My journey included assistance from Section 8 housing, Social Security Disability Insurance, Medicare, and Medicaid. After my basic needs were met, I could truly focus on recovery. I was able to build self-esteem with the encouragement of self-help groups and peer support. I felt more empowered as my voice was heard. I started to take responsibility for my recovery.

I know recovery is possible for everyone because I am on the road to achieving it. This is my journey to developing a life worth living in a community of my choice and getting the help I need to achieve my full potential. My friends, advocates, and colleagues have helped make this journey possible. I have come a long way and yet I have a long way to go.

Today I am the Recovery and Resiliency Advisor for Cenpatico of Arizona. Each day I have the privilege of helping people understand what it's like to walk in the shoes of someone with a mental illness. I have the honor of working with fantastic individuals who have dedicated themselves to improving the lives of my brothers and sisters—those who may find themselves locked up, homeless, or just broke, down, and out.

Tom Kelly is the Recovery and Resiliency Advisor at Cenpatico of Arizona. Contact him at tkelly@cenpatico.com.

Funding Innovative Projects for Better Medical Care
Up to $1 billion will be awarded to support innovative projects that test new ideas and systems for improving health care delivery and lowering costs for Medicare, Medicaid, and Children's Health Insurance Program beneficiaries. Funded by the Affordable Care Act, the Department of Health and Human Services' Health Care Innovation Challenge will give priority to projects that rapidly hire, train, and deploy health care workers.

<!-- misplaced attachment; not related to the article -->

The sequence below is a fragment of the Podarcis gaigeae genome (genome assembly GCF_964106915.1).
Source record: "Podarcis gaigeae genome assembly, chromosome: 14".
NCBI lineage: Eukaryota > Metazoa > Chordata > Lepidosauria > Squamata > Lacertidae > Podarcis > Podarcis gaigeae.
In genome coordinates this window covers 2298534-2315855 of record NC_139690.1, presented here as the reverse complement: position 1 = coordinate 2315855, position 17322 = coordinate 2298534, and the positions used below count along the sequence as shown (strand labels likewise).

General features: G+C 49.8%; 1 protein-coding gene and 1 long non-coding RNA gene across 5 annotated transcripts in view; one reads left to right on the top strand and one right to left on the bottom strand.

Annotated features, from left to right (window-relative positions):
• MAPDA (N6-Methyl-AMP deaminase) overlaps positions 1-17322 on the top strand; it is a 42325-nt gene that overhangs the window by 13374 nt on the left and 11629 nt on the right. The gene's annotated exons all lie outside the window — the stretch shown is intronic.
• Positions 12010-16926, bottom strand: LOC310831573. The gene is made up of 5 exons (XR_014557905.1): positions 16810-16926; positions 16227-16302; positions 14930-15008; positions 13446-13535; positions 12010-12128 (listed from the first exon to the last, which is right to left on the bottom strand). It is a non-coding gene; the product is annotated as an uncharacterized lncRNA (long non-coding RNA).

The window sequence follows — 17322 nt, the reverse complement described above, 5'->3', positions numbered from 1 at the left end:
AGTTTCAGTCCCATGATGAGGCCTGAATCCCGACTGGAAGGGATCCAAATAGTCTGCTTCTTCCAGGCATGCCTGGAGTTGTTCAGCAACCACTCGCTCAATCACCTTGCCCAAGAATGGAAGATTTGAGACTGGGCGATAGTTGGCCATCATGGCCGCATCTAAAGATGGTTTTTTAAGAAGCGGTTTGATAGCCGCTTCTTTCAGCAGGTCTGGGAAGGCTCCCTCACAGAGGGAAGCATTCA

All proposals should include the following elements:
  • Workforce development and deployment: Proposed models should include the development and/or deployment of health care workers in new ways. The review process will favor innovative proposals that demonstrate an ability to create the workforce of the future.
  • Speed to implementation: Proposed models must be operational or capable of rapid expansion within 6 months.
  • Model sustainability: All proposals are expected to define a clear pathway for sustainability and should consider scalability and diffusion of the proposed model.
Additionally, proposals should focus on high-cost or high-risk groups, including populations with multiple chronic diseases and/or mental health or substance abuse issues, those with compromised health due to socioeconomic and environmental factors, or elderly individuals in poor health.

Awards are expected to range from $1 million to $30 million over a 3-year period. Applications are open to providers, payers, local Government, community-based organizations, and public–private partnerships and multi-payer approaches. Each grantee project will be evaluated and monitored for measurable improvements in quality of care and generated savings.

Important deadlines
  • Letter of Intent: December 19, 2011
  • Applications: January 27, 2012
  • Anticipated Award Date: March 30, 2012
For more information, including a fact sheet and the funding opportunity announcement, please see the Health Care Innovation Challenge initiative Web site at www.innovation.cms.gov.